Once you’ve been out of college for a few years, you might be ready to assume full responsibility for your student loan and remove your cosigner from your debt. If so, you’ll be happy to hear that many private lenders offer cosigner release after a year or two of on-time payments.
But while cosigner release can get your parents or other benefactor off the hook for your loan, it might also come with some unexpected downsides. Before applying for cosigner release, consider these six pros and cons:
- Pro: You’ll take the burden away from your cosigner
- Con: You’ll be fully responsible for your debt
- Pro: Your cosigner’s debt-to-income ratio could improve
- Con: You might have a tough time qualifying
- Pro: Your relationship with your cosigner could improve
- Con: You might have to spend years building up your credit
When a parent or other adult cosigns your student loans, they become responsible for your debt in the event you don’t repay it. If you miss payments, both of your credit scores will take a hit. And if you can’t afford repayment at all, your cosigner is expected to step in and pick up the slack.
By removing your cosigner from the loan, they will no longer be responsible for the debt in any way. They won’t have to worry about the possibility of a loan servicer demanding payments or a red mark showing up on their credit report.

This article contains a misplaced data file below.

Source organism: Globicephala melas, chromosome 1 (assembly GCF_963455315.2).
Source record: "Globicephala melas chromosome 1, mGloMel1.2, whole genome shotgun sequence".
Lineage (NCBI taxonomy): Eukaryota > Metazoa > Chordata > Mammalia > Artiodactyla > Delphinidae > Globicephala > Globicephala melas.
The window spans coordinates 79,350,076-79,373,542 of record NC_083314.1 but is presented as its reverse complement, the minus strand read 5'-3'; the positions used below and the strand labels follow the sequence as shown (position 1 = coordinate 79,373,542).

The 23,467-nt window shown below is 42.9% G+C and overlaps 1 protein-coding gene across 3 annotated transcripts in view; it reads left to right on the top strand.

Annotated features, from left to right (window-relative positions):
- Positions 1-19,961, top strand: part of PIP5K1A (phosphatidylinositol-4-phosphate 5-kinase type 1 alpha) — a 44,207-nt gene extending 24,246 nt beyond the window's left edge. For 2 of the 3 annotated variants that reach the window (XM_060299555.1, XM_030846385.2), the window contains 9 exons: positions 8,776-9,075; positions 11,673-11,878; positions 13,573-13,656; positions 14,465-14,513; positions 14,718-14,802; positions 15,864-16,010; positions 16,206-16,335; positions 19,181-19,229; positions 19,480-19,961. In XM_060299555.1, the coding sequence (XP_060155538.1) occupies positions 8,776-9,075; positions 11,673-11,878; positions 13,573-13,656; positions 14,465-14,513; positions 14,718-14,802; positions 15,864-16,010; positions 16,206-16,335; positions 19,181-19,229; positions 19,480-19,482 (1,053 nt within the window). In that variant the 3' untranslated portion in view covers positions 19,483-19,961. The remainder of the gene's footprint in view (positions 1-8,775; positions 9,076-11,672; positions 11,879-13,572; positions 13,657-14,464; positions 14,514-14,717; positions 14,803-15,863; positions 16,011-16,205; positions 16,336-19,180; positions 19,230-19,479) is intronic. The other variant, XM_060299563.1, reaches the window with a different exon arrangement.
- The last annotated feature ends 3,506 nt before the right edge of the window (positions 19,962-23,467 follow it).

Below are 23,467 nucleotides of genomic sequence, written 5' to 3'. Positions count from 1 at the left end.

While releasing your cosigner removes any responsibility from their shoulders, it puts all responsibility firmly on yours. You’ll no longer have the safety net of a cosigner who might save your loan from default if you run low on funds.
Instead, you’ll become the only one liable for the loan. With this in mind, make sure you’re ready to assume full ownership of your student loan before giving up your cosigner.
Not only will your cosigner’s finances be protected if they’re removed from your loan, but their debt-to-income ratio (DTI) could also improve. The DTI is a measure of how much debt a person has compared to how much income they make, and it’s one of the ways lenders assess a potential borrower’s creditworthiness.
Since your cosigner is equally responsible for your debt, your student loan will tend to increase their DTI. If they want to take out a mortgage, personal loan or other type of loan, they might have trouble qualifying if their DTI is too high.
But once that debt is removed, their DTI should go down. As a result, they’ll become a more competitive candidate for a loan, likely allowing them to qualify more easily and snag better interest rates.
Although many lenders advertise cosigner release on their loans, you might find it difficult to qualify. According to the Consumer Financial Protection Bureau, 90% of those who applied for cosigner release had their applications rejected.
That’s because in order to qualify, you need to meet pretty strict requirements for credit and income. Essentially, you need to prove you have the financial chops to borrow a student loan on your own.
Every lender sets its own criteria, but most are looking for steady income and a high credit score. To give you an example, some of Sallie Mae’s requirements for cosigner release include that the borrower must: